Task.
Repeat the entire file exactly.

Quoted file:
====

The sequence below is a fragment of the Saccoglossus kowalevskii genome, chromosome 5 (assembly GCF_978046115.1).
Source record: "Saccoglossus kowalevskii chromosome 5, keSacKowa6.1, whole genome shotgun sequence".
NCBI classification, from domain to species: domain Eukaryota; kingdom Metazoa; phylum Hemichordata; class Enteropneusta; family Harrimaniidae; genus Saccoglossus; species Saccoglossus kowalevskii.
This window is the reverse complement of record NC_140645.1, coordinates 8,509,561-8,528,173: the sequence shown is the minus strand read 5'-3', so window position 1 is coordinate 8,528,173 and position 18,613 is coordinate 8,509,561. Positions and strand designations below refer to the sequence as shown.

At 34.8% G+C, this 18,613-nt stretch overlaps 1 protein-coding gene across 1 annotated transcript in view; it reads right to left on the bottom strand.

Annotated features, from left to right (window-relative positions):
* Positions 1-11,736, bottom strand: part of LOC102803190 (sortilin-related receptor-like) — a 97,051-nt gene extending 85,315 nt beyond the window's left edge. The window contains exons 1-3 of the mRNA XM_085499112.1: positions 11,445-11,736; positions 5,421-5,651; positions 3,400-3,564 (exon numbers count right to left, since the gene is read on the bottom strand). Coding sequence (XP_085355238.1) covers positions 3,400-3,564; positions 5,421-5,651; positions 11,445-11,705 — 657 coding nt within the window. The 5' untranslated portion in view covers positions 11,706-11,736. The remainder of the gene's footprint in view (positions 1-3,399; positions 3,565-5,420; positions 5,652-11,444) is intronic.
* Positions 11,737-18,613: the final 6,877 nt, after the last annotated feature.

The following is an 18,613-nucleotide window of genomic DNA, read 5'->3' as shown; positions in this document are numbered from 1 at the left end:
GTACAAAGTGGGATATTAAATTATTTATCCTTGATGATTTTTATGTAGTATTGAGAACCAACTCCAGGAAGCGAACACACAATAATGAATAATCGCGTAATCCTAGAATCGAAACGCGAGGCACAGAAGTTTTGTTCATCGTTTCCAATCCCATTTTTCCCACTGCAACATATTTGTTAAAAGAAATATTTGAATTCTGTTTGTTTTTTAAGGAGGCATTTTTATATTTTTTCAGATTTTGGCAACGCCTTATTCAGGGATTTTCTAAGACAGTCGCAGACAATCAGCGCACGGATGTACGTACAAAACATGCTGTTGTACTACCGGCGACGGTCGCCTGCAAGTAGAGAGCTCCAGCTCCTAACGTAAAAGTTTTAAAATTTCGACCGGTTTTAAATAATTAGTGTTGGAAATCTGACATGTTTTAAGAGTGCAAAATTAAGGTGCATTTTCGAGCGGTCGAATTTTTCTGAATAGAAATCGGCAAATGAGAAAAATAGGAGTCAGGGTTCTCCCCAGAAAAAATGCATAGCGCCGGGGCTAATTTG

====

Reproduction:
The sequence below is a fragment of the Saccoglossus kowalevskii genome, chromosome 5 (assembly GCF_978046115.1).
Source record: "Saccoglossus kowalevskii chromosome 5, keSacKowa6.1, whole genome shotgun sequence".
NCBI classification, from domain to species: domain Eukaryota; kingdom Metazoa; phylum Hemichordata; class Enteropneusta; family Harrimaniidae; genus Saccoglossus; species Saccoglossus kowalevskii.
This window is the reverse complement of record NC_140645.1, coordinates 8,509,561-8,528,173: the sequence shown is the minus strand read 5'-3', so window position 1 is coordinate 8,528,173 and position 18,613 is coordinate 8,509,561. Positions and strand designations below refer to the sequence as shown.

At 34.8% G+C, this 18,613-nt stretch overlaps 1 protein-coding gene across 1 annotated transcript in view; it reads right to left on the bottom strand.

Annotated features, from left to right (window-relative positions):
* Positions 1-11,736, bottom strand: part of LOC102803190 (sortilin-related receptor-like) — a 97,051-nt gene extending 85,315 nt beyond the window's left edge. The window contains exons 1-3 of the mRNA XM_085499112.1: positions 11,445-11,736; positions 5,421-5,651; positions 3,400-3,564 (exon numbers count right to left, since the gene is read on the bottom strand). Coding sequence (XP_085355238.1) covers positions 3,400-3,564; positions 5,421-5,651; positions 11,445-11,705 — 657 coding nt within the window. The 5' untranslated portion in view covers positions 11,706-11,736. The remainder of the gene's footprint in view (positions 1-3,399; positions 3,565-5,420; positions 5,652-11,444) is intronic.
* Positions 11,737-18,613: the final 6,877 nt, after the last annotated feature.

The following is an 18,613-nucleotide window of genomic DNA, read 5'->3' as shown; positions in this document are numbered from 1 at the left end:
GTACAAAGTGGGATATTAAATTATTTATCCTTGATGATTTTTATGTAGTATTGAGAACCAACTCCAGGAAGCGAACACACAATAATGAATAATCGCGTAATCCTAGAATCGAAACGCGAGGCACAGAAGTTTTGTTCATCGTTTCCAATCCCATTTTTCCCACTGCAACATATTTGTTAAAAGAAATATTTGAATTCTGTTTGTTTTTTAAGGAGGCATTTTTATATTTTTTCAGATTTTGGCAACGCCTTATTCAGGGATTTTCTAAGACAGTCGCAGACAATCAGCGCACGGATGTACGTACAAAACATGCTGTTGTACTACCGGCGACGGTCGCCTGCAAGTAGAGAGCTCCAGCTCCTAACGTAAAAGTTTTAAAATTTCGACCGGTTTTAAATAATTAGTGTTGGAAATCTGACATGTTTTAAGAGTGCAAAATTAAGGTGCATTTTCGAGCGGTCGAATTTTTCTGAATAGAAATCGGCAAATGAGAAAAATAGGAGTCAGGGTTCTCCCCAGAAAAAATGCATAGCGCCGGGGCTAATTTG